Roast up these miso butter Japanese sweet potatoes for a delightfully heartwarming (and umami filled!) side dish.
Want to make it lower carb? Turn them into a resistant starch by refrigerating overnight. You know, to improve their digestibility and lower the carb count naturally.
Miso Butter Japanese Sweet Potatoes 🍠
turned into a resistant starch!
If you’ve never had Japanese sweet potatoes you’re in for a treat: lightly sweet and with a dry flesh like its orange counter parts, these guys are often described as a rather chestnut-like in taste.
Either way, slathering with miso butter aplenty is the way to go. For not only is miso paste packed with nutrients (notably vitamins B12 & K), but it also packs a mighty umami punch… you know, making these totally addictive and finger-licking-good.
But what is a resistant starch?
In case some of you are first coming across this term, its a type of carb that resists digestion in the small intestine and subsequently ferments in the large intestine (you know, acting as a legit prebiotic fiber!).
And all you need to do is simply allow your potatoes to cool (after cooking them in any manner your heart desires), refrigerating them overnight and reheating them. Yup, thats it! Though it appears that the longer you refrigerate for (say even up to 4 days?), the greater amount of resistant starch you end up with.
Though in the end how much resistant starch exactly you end up with is unclear, but according to reputable internet sources (say Johns Hopkins) and reputable people who monitor their glucose constantly (say @gluclosegoddess) enough to lower your GI response substantially and (vip!) provide a myriad of nutritional benefits.
p.s. it also appears from consistent feedback that sweet potatoes (including Japanese ones) result in even lower GI spikes than regular potatoes once turned into a resistant starch.
p.p.s. I’m talking about GI spikes as low as those of fully keto meals
p.p.p.s. this isn’t medical advice 😉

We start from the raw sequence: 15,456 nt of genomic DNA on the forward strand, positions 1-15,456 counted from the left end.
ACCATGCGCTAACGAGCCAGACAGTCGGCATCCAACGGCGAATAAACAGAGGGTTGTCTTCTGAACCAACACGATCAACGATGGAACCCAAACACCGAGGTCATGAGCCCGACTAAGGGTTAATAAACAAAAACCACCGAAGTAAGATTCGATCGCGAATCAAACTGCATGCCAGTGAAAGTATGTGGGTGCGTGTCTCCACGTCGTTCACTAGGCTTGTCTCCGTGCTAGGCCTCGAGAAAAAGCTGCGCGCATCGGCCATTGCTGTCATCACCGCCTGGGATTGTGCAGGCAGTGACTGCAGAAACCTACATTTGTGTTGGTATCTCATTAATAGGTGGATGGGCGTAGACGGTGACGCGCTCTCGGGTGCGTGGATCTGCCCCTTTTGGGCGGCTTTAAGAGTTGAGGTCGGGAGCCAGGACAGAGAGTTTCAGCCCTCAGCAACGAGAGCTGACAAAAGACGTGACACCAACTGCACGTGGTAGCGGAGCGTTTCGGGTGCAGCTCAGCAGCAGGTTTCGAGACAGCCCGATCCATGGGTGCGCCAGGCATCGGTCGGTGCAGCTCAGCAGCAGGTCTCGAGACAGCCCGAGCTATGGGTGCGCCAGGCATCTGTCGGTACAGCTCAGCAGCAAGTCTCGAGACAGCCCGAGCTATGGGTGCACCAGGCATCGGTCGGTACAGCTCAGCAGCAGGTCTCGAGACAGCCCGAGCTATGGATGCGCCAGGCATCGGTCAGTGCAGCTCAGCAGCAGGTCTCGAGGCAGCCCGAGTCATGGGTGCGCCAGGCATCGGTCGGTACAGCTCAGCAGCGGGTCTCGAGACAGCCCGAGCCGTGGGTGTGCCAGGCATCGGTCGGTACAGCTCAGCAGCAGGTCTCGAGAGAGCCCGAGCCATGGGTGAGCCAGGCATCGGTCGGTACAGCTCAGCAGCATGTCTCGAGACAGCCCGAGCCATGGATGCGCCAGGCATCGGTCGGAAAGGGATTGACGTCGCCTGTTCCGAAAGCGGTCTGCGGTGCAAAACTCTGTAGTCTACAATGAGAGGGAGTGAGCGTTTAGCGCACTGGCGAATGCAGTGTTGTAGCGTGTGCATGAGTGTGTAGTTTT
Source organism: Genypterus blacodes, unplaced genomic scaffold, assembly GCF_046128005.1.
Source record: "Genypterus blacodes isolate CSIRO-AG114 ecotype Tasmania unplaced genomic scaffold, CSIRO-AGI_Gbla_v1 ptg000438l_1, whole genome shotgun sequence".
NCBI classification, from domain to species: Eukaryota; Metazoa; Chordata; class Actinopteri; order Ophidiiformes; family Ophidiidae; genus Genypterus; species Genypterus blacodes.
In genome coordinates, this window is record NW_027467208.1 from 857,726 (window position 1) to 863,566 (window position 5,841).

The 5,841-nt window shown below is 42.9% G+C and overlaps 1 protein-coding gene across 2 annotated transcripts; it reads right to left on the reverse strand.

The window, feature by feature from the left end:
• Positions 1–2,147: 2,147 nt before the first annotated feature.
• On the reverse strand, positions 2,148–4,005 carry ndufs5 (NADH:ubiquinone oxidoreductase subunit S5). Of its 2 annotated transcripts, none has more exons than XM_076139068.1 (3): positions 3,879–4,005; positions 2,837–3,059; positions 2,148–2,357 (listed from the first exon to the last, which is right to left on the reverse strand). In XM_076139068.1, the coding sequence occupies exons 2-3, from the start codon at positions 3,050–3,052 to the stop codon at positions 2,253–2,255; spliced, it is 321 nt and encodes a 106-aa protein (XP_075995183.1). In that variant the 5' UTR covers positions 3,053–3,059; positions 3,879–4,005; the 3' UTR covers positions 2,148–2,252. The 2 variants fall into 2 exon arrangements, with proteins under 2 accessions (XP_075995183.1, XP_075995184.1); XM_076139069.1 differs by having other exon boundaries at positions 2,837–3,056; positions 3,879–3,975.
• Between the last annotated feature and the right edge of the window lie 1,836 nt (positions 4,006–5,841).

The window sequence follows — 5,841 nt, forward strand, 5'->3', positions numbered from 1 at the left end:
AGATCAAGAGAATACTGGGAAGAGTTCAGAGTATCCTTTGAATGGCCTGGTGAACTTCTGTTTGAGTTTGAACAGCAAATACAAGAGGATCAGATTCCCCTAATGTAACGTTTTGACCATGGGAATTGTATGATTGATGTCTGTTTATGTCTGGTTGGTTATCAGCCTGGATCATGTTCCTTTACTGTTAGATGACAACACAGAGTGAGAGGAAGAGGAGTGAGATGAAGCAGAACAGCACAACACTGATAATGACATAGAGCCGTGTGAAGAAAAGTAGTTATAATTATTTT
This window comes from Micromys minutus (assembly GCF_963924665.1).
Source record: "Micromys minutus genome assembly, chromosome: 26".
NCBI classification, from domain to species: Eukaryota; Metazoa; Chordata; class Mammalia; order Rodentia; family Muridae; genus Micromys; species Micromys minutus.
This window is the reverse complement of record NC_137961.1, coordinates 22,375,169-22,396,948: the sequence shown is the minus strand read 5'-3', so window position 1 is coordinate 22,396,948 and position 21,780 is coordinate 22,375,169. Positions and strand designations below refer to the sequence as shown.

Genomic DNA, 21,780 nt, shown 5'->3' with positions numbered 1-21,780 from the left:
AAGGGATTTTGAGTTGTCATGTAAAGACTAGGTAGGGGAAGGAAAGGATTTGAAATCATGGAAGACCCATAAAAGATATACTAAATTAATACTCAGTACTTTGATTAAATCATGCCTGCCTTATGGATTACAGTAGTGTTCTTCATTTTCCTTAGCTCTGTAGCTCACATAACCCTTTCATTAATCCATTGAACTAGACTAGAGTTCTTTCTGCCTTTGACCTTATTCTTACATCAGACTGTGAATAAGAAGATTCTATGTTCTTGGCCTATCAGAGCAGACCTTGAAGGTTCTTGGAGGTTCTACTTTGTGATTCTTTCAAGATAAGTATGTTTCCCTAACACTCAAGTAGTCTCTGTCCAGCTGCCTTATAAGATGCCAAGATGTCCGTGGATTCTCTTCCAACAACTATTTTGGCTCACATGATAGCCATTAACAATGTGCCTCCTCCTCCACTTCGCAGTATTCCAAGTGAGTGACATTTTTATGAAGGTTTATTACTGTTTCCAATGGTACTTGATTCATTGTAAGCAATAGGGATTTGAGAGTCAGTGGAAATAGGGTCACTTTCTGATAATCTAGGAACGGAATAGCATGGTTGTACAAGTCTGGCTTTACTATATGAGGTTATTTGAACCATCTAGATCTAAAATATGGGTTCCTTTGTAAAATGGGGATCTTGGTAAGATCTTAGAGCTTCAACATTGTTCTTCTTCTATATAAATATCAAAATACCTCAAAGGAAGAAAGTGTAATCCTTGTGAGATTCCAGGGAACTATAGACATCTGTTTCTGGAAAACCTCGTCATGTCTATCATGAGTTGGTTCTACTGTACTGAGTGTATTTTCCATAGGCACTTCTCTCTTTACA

The benefits of resistant starches
Starting with this 2017 study, it appears that consuming a moderate amount (think a normal ‘side dish’ serving, don’t overthink it) made peeps feel more satiated and for longer, improving overall insulin sensitivity.
Which in turn is also tied to all the goodness that resistant starches do for your gut. As keep in mind that a healthy gut bacteria can improve glycemic control and, needless to say, is key to our overall health.
So who knew huh? That perhaps we don’t quite need to see all carbs as the enemy, we just need to learn to prepare (and consume them) the right way.
Looking for more resistant starch recipes? My crispy potatoes are another winning side.
(Resistant Starch!) Miso Butter Japanese Sweet Potatoes 🍠
- Preheat oven to 400°F/200°C.
- Add Japanese sweet potatoes to a baking dish, drizzle generously with olive oil (make sure the skin is nice 'n coated!) and season with salt to taste. Roast for 45-60 minutes, until golden and crisp, tossing them about half way through.
- Turning them into a resistant starch? Set aside, cool completely and refrigerate overnight. You'll want to reheat them again at 400°F/200°C for 10-15 minutes.
- Mix the miso paste with the unsalted butter and smear half of it on the freshly baked potatoes, garnish with fresh scallions and serve right away with additional miso butter on the side!
- Store in an airtight container in the fridge for up to five days.